7 Ways to Overcome Mental Laziness

Woman thinking

We often associate mental noise and chatter with active thinking. This is not true. As a matter of fact most of us are mentally lazy. We know our brain is going on automatic most of the time, but we hardly stop to think about it. It is a fact of life that we learn to accept and live with.

I was shocked when I read that 90 to 95% of our biology and thinking is controlled by our subconscious mind. What this means is that only 10% or less of our thoughts are generated from our conscious mind based on what we’re experiencing now.

The downside of mental laziness

You might ask what’s the harm? Isn’t it better to automate more things in our life?

Automating your mind is fine if you are happy with the type of thoughts and beliefs you have and you’re still able to enjoy the present moment. But if you’re like me, chances are you have  limiting beliefs and negative thoughts that take away from enjoying life.

The downside of automatic thinking can be summed up below:

Feeding off the same negativity. On average 70% of our thoughts are negative or redundant. What a waste of mind power!

How can we expect our collective experience to improve when most of the time we are immersed in negative thinking?

Creating serious health issues. It is estimated that 1/3 of patients heal themselves by the power of their own thought (the placebo effect). The opposite should stand true as well. Continued negative thinking can lead to serious illness (the nocebo effect).

Missing out on the present moment. When you are in your head most of the time, how can you experience what’s in front of you right now?

Being somewhere else (not here and now) can cause boredom, anxiety, stress, and so many other negative states.

Not living to our potential. We are held hostage by our conditioned subconscious mind. We are more accustomed to I can’t, there is no way, ain’t gonna happen and so on.

The few of us that break the mold and step out of their limiting beliefs and conditioning become very successful in living their truth.

We all can be whatever we want to be. It’s not a matter of capability but a matter of desire and belief. We have different unique talents. Unfortunately, the majority of us chooses to stick to the limiting thoughts and excuses.

How can we strengthen our conscious thinking muscle and reduce mind chatter?

This is not to be confused with fooling yourself to think positive thoughts. It is more about awakening to the pattern of your own thought and challenging the negative beliefs.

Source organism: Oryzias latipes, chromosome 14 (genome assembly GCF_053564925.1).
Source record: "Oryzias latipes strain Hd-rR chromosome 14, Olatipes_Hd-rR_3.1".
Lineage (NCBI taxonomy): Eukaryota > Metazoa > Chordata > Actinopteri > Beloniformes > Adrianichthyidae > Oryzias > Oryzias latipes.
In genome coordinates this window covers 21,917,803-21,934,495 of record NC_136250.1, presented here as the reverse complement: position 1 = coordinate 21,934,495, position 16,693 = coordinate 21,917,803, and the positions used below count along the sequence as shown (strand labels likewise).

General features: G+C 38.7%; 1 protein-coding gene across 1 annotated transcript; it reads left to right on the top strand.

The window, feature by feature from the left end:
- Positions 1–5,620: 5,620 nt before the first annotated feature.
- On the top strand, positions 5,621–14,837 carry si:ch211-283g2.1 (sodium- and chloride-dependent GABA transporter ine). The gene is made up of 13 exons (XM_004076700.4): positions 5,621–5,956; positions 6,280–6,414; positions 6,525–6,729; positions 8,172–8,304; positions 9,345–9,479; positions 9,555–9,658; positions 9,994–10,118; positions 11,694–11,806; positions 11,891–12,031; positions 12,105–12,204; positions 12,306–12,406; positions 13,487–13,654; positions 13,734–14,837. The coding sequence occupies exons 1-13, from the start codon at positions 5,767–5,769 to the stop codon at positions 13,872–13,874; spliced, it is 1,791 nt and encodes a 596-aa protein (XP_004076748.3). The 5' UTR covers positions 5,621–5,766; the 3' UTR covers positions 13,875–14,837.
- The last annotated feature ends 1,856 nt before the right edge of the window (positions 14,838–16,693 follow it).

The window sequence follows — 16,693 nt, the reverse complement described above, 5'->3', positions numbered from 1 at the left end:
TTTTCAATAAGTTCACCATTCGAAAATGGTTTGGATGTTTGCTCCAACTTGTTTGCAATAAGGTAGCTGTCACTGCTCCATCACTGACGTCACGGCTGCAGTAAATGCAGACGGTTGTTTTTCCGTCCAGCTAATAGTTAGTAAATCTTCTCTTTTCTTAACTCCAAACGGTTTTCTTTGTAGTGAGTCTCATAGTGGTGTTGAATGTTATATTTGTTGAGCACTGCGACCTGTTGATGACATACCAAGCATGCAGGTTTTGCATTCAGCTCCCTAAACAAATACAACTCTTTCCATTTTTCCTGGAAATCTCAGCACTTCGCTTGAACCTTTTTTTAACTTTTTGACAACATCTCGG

1. Observe your thoughts. The first step is to start observing your thoughts. Thoughts come and go. Just notice the thought as it passes by. Don’t judge or fight it. Become the observer. Experience it in your body. How does it feel? Don’t label; allow.

The moment you pay attention to a thought, it starts to change then fades away.

2. Question the persistent thoughts. As you continue to observe your thoughts, you will notice the ones that keep coming up. If they are negative, question them.

The best way I have found to question habitual beliefs and thoughts is Byron Katie’s The Work. She generously offers free guidance and forms. Give it a try. It really works :).

It is important to realize that you can’t observe and question EVERY thought. Do the best you can and don’t beat yourself up.

3. Meditate. You don’t have to be a Zen monk to start meditating. You can start a very simple practice of sitting still for a few minutes, breathing deeply and observing the breath. If you lose focus, gently bring your attention back to your breath.

Meditation helps in calming your mind and having more control over your thoughts. Check out the three breaths meditation video by Mary Jaksch.

4. Do one thing at a time. Multitasking amplifies absent mindedness and automatic thinking. When you divide your attention,  you sacrifice enjoyment, meaning and quality results.

Do one task at a time and give it all your intention, attention and effort. This is the best way to get in the flow and just be one with what you are experiencing at the moment.

5. Practice mindfulness. Pay attention to everything you do. Become aware of your surroundings; enjoy the food you’re eating; listen to the sounds around you. Experience life through your senses and body.

As your awareness expands, your appreciation for life grows. This is the best way to overcome boredom and mind numbing thoughts.

6. Get clear about what you want in life. Nothing scares people more than intentionally thinking about what they want and what they can be.

Allow yourself to dream and explore the possibilities of what could be. This is more effective in advancing your life. You don’t gain anything from continuous negative thinking and made-up excuses.

7. Reduce escapism activities. It is OK to escape and enjoy entertaining activities to renew and relax. However, if you become obsessed with entertainment and heavily rely on it to feel good, you are numbing your mind and avoiding your life.

The same can be said about the consumption of alcohol and recreational drugs. People think they experience spiritual highs through such use. The opposite is true, drinking and using drugs will take a person below thought level (lower consciousness) and not enlightenment (higher consciousness).

Recognize your need to escape and control what you do and for how long.

Thoughts are very powerful. They are energy that resonates, creates and affects the quality of our experiences.  Being aware of our thoughts brings us one step closer to living up to our potential and being more at peace with life.

I leave you my friends with this quote.

Watch your thoughts, for they become words. Watch your words, for they become actions. Watch your actions, for they become habits. Watch your habits, for they become character. Watch your character, for it becomes your destiny.